WWII shell found off Mumbai: Here’s what your media can’t tell you, so we dredge out the details

Many of the stories on the WWII shell found off Mumbai have simply bombed. No, this shell will not cause any harm to the city, not any more than the Diwali firecrackers which tried their best to shatter the peace. But why was the shell undiscovered for so long? An insider take

Cross Island in Mumbai has been an integral part of the life of any seafarer who has been trained on the TS Rajendra. It is also very important from the point of view of those heading out by boat from the New Ferry Wharf (aka Bhaucha Dhakka), not too far from Mazagaon, or for those heading in or out of the now soon to be filled-up and yet un-renamed Princes and Victoria Docks complex of the Mumbai Port Trust. Most of all, much of the support fleet for the oilrigs operate in this channel, and around this island.
Uninhabited largely due to a total lack of fresh water, and with added stories on how it was haunted by the ghosts of Portuguese soldiers who were done in when the British took over Bombay, even the local fishermen chose to avoid it. We were anchored not too far, and would sometimes take a sailing boat close to it, but had strict instructions never to make landfall as the foreshore was also rumoured to have quicksand pits. There were also some Indian Navy instructions on the subject. That also kept the tourists off.
The real reason why Cross Island never made it as an offshore destination or to the "A" list of tourist destinations in a land-starved Mumbai, however, is simple. The waters around it are extremely polluted, and for some reason also very corrosive—just running your hand in the sea as you went past in a sailboat or motorboat was enough to give you an acidic itch for days afterwards. Also, it stinks, the seawater in this area. This was in the mid ‘70s. It is said to have only become worse in recent years, as the bay gets silted up, and the tides are not strong enough to replenish the water there. Typically, the water is so dirty, that it is like in the Sunderbans (Bengal)—you cannot see your fingers if you put your hand in. But in the Sunderbans, there is always freshwater coming from upriver, and the lack of visibility is due to mud.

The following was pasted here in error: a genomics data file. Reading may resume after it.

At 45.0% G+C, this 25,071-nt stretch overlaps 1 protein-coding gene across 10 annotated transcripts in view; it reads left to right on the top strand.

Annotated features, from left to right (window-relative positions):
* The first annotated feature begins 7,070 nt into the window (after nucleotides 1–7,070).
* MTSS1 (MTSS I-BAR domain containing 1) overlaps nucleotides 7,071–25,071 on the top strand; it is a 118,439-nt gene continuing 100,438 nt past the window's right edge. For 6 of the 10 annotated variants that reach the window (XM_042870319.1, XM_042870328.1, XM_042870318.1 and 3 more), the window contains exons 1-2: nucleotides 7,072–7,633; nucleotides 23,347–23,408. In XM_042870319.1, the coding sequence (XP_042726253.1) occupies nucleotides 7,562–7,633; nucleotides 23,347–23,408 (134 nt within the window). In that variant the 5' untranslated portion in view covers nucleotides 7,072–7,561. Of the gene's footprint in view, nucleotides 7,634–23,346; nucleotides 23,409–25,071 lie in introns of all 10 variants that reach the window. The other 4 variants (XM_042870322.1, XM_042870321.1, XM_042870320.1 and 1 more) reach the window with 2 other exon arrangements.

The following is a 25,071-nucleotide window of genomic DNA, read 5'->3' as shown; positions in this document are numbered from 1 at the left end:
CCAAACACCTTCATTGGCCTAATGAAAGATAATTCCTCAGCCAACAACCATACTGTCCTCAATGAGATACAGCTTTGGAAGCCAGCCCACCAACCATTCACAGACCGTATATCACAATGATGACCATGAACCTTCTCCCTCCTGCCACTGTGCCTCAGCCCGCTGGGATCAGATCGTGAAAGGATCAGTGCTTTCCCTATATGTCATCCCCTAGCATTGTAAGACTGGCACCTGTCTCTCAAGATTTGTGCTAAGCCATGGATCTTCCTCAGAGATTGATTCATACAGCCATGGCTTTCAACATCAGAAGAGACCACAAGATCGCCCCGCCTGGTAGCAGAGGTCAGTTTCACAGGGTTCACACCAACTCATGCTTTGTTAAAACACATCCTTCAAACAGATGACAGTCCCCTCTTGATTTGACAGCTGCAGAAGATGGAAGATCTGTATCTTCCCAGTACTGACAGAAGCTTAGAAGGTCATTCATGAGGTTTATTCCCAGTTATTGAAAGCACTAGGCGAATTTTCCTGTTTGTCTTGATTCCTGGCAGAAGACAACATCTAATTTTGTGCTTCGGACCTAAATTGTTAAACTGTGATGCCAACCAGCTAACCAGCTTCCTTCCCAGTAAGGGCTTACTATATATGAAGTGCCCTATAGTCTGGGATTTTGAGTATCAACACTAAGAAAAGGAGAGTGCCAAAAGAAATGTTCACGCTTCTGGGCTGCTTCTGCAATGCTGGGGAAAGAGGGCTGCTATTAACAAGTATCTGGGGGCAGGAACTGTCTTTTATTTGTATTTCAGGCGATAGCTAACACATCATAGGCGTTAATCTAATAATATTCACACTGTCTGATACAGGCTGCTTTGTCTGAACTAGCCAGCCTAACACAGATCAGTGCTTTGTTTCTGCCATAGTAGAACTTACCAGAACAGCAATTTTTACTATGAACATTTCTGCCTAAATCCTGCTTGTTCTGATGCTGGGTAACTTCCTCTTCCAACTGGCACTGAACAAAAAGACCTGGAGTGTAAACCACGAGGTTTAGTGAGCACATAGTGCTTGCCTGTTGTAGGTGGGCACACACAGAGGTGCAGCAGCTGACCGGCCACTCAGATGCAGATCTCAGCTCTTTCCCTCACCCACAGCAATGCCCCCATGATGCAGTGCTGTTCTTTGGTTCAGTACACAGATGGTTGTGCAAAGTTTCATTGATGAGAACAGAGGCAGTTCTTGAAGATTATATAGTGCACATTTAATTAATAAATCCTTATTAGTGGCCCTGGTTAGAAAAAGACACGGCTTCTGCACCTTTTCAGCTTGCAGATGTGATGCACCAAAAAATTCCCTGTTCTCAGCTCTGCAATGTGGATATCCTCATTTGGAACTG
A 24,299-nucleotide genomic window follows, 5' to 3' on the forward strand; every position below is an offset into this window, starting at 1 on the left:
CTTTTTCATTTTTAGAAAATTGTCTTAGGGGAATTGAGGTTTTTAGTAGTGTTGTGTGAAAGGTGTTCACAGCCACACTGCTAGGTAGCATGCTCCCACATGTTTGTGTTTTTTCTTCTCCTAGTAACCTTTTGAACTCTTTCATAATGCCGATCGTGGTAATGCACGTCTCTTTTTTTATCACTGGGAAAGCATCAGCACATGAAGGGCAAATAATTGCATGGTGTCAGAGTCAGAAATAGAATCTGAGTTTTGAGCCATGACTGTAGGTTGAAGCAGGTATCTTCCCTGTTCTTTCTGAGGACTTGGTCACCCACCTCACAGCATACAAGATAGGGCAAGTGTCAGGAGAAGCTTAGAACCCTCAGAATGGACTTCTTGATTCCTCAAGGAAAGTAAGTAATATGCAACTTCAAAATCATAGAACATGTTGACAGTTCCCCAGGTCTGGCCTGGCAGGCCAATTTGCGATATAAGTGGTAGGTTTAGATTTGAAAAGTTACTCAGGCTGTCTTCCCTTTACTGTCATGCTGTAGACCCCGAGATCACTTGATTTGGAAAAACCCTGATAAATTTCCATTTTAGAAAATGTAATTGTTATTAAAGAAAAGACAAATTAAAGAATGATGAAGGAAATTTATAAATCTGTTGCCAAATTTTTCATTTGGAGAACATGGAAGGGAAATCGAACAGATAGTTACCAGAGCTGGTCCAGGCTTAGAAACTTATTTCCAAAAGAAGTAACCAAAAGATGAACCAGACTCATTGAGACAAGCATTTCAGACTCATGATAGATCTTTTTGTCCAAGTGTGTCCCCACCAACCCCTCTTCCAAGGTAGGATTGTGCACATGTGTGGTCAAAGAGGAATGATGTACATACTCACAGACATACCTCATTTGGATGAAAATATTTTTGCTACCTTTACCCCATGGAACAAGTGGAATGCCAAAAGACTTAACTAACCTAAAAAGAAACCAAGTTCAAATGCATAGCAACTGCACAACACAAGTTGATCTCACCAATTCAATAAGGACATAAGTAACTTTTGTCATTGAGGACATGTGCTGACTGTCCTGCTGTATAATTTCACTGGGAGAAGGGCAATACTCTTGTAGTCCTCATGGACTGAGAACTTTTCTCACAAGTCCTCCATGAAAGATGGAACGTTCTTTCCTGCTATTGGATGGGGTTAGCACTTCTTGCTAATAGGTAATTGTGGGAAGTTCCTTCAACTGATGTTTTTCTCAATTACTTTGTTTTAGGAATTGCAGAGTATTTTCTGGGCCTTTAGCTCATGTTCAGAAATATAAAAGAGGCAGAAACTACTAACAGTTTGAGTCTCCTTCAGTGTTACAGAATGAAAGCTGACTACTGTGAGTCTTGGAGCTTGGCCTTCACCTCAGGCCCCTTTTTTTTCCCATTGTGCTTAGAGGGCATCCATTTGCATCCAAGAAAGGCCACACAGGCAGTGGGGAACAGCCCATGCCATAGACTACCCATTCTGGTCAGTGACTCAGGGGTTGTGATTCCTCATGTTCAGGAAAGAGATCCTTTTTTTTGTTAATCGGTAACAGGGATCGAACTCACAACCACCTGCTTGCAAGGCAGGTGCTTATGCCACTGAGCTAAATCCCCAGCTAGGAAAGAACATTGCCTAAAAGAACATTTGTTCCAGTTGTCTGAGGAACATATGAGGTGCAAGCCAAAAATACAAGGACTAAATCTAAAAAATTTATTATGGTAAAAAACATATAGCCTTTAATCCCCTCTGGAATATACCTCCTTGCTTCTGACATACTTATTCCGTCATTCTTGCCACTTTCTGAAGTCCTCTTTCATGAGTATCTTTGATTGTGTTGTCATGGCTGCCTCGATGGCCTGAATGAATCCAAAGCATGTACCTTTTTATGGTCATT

There are also a few cannons lying scattered around, as well as what looked like the remnants of one large gun of the howitzer variety on that island. Again, nobody dared remove them, despite the existence of one of the largest scrap-yards in the area, because of the stories surrounding the haunting of Cross Island. And the main story was that if anybody tried to go to the Island after dark, the old cannons and guns would come alive, with the wrath of the soldiers who had apparently been left there to die.
Another reason: Cross Island had also reportedly been used for target practice by the British in the years leading up to, during, and after WWII. And there were some terrible stories around that, too.
 A cartographer’s report for the waters around Mumbai mentions how siltation for a variety of reasons has caused the Thane creek, upstream from and north of Cross Island, to become more like a swamp. This again is very true—till as recently as a decade ago, huge barges along with tugs could come as far inland as the old Thane Creek road bridge. Now you are lucky if you spot a small fishing boat and that too during high tide in the same spots.